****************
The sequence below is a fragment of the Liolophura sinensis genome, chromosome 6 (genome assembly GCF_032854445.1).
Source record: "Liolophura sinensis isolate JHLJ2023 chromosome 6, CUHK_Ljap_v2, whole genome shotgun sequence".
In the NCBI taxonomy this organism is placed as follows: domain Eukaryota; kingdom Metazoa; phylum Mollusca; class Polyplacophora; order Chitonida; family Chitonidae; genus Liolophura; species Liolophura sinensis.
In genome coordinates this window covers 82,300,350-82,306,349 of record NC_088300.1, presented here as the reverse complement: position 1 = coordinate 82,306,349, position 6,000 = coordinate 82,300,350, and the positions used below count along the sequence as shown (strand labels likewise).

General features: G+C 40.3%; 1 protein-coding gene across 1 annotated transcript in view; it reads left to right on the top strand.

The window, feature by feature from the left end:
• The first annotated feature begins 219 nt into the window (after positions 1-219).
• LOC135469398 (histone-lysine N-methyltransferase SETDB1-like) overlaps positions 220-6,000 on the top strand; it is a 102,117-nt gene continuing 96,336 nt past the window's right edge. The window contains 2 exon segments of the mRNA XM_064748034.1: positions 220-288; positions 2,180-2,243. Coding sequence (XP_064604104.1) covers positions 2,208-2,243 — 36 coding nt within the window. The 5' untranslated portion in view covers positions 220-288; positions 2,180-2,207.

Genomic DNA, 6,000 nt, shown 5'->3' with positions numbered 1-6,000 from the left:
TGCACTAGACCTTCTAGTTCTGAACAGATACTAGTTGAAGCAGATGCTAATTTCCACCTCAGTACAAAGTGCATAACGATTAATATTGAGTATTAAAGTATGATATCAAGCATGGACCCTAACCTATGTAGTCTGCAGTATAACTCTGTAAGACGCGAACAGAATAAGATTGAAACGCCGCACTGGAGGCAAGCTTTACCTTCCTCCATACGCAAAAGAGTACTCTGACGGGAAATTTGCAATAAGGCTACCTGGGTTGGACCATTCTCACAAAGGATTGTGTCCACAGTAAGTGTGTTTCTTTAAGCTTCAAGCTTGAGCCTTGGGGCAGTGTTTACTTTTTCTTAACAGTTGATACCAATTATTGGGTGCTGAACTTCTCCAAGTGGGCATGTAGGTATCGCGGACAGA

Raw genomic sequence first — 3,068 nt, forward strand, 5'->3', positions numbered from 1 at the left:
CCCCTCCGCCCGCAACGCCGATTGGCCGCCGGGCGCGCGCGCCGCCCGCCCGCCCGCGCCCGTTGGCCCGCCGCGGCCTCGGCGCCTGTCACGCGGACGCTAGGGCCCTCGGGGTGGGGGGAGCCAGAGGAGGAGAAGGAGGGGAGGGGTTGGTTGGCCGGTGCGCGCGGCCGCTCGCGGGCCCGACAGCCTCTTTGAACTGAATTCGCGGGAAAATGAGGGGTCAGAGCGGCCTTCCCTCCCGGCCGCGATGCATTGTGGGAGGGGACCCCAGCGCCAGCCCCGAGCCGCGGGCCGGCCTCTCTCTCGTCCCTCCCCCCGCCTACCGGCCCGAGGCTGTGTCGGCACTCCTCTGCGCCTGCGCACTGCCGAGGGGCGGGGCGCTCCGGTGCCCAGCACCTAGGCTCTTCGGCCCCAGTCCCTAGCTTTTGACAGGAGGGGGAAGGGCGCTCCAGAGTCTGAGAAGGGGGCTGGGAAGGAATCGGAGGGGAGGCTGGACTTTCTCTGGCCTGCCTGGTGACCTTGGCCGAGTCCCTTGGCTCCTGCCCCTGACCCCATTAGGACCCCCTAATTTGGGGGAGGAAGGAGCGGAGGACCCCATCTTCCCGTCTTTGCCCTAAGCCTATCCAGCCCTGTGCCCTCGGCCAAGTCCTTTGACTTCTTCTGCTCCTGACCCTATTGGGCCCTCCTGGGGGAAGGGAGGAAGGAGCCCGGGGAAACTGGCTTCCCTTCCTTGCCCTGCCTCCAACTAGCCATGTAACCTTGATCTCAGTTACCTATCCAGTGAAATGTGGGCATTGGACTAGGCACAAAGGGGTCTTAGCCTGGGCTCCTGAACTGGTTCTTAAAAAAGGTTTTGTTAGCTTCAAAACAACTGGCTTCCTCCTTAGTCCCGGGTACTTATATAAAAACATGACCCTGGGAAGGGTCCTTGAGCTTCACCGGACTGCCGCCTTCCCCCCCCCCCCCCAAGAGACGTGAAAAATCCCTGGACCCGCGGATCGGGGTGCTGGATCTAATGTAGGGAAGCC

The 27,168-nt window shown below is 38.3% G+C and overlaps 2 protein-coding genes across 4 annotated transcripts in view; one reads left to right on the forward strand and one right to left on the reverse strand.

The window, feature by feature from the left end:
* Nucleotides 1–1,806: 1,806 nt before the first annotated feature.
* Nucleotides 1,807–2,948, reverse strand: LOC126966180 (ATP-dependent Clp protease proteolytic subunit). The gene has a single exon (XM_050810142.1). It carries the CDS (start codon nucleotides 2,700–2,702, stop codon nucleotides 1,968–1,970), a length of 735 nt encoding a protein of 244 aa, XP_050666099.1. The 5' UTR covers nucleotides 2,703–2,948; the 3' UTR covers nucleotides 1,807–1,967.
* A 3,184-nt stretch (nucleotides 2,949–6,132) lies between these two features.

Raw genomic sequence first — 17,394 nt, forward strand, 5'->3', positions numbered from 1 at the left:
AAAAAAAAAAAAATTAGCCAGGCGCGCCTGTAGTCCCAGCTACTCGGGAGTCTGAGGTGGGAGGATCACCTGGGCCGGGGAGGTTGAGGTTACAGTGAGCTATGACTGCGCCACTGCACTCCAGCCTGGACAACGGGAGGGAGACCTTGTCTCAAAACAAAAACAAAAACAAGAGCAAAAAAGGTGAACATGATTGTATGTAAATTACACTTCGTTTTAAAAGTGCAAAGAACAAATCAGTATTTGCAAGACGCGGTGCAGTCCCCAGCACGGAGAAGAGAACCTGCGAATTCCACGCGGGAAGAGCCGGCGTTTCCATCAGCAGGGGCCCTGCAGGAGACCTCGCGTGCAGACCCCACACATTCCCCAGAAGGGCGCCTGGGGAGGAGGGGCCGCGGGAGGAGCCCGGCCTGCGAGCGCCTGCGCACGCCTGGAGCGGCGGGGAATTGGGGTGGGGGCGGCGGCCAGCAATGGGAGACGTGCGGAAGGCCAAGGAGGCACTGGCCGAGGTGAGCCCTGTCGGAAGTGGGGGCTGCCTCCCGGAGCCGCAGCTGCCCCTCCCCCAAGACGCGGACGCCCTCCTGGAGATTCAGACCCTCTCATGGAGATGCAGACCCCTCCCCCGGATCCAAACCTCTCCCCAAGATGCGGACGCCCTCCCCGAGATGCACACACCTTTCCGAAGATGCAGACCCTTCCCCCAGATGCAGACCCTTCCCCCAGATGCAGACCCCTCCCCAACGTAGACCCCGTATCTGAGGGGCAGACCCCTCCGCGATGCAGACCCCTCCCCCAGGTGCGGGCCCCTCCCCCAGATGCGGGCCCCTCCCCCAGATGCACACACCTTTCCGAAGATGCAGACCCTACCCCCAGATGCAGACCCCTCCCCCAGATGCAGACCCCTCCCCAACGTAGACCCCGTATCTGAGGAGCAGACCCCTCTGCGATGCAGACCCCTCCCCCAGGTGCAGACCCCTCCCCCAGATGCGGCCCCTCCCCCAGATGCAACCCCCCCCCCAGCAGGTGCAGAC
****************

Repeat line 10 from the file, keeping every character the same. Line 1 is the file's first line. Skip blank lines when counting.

TGCACTAGACCTTCTAGTTCTGAACAGATACTAGTTGAAGCAGATGCTAATTTCCACCTCAGTACAAAGTGCATAACGATTAATATTGAGTATTAAAGTATGATATCAAGCATGGACCCTAACCTATGTAGTCTGCAGTATAACTCTGTAAGACGCGAACAGAATAAGATTGAAACGCCGCACTGGAGGCAAGCTTTACCTTCCTCCATACGCAAAAGAGTACTCTGACGGGAAATTTGCAATAAGGCTACCTGGGTTGGACCATTCTCACAAAGGATTGTGTCCACAGTAAGTGTGTTTCTTTAAGCTTCAAGCTTGAGCCTTGGGGCAGTGTTTACTTTTTCTTAACAGTTGATACCAATTATTGGGTGCTGAACTTCTCCAAGTGGGCATGTAGGTATCGCGGACAGA